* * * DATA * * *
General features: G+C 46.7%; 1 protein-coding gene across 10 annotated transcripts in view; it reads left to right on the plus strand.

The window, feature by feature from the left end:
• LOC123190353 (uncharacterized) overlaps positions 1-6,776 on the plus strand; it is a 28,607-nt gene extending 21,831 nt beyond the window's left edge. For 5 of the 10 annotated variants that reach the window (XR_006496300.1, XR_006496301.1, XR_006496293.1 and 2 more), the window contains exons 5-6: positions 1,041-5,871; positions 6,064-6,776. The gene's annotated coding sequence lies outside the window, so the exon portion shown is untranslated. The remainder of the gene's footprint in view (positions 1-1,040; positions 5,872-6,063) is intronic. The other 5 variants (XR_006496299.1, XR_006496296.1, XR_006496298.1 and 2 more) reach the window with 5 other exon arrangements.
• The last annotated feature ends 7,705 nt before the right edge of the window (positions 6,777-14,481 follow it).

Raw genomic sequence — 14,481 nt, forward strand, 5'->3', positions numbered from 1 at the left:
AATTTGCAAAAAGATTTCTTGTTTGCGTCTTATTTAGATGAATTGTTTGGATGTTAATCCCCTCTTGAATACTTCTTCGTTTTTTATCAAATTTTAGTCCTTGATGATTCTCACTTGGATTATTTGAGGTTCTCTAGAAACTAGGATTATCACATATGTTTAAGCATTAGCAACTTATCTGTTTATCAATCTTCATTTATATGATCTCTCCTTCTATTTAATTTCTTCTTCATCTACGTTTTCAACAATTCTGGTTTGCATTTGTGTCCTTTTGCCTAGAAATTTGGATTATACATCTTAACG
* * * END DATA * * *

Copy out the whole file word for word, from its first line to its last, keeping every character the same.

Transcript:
General features: G+C 46.7%; 1 protein-coding gene across 10 annotated transcripts in view; it reads left to right on the plus strand.

The window, feature by feature from the left end:
• LOC123190353 (uncharacterized) overlaps positions 1-6,776 on the plus strand; it is a 28,607-nt gene extending 21,831 nt beyond the window's left edge. For 5 of the 10 annotated variants that reach the window (XR_006496300.1, XR_006496301.1, XR_006496293.1 and 2 more), the window contains exons 5-6: positions 1,041-5,871; positions 6,064-6,776. The gene's annotated coding sequence lies outside the window, so the exon portion shown is untranslated. The remainder of the gene's footprint in view (positions 1-1,040; positions 5,872-6,063) is intronic. The other 5 variants (XR_006496299.1, XR_006496296.1, XR_006496298.1 and 2 more) reach the window with 5 other exon arrangements.
• The last annotated feature ends 7,705 nt before the right edge of the window (positions 6,777-14,481 follow it).

Raw genomic sequence — 14,481 nt, forward strand, 5'->3', positions numbered from 1 at the left:
AATTTGCAAAAAGATTTCTTGTTTGCGTCTTATTTAGATGAATTGTTTGGATGTTAATCCCCTCTTGAATACTTCTTCGTTTTTTATCAAATTTTAGTCCTTGATGATTCTCACTTGGATTATTTGAGGTTCTCTAGAAACTAGGATTATCACATATGTTTAAGCATTAGCAACTTATCTGTTTATCAATCTTCATTTATATGATCTCTCCTTCTATTTAATTTCTTCTTCATCTACGTTTTCAACAATTCTGGTTTGCATTTGTGTCCTTTTGCCTAGAAATTTGGATTATACATCTTAACG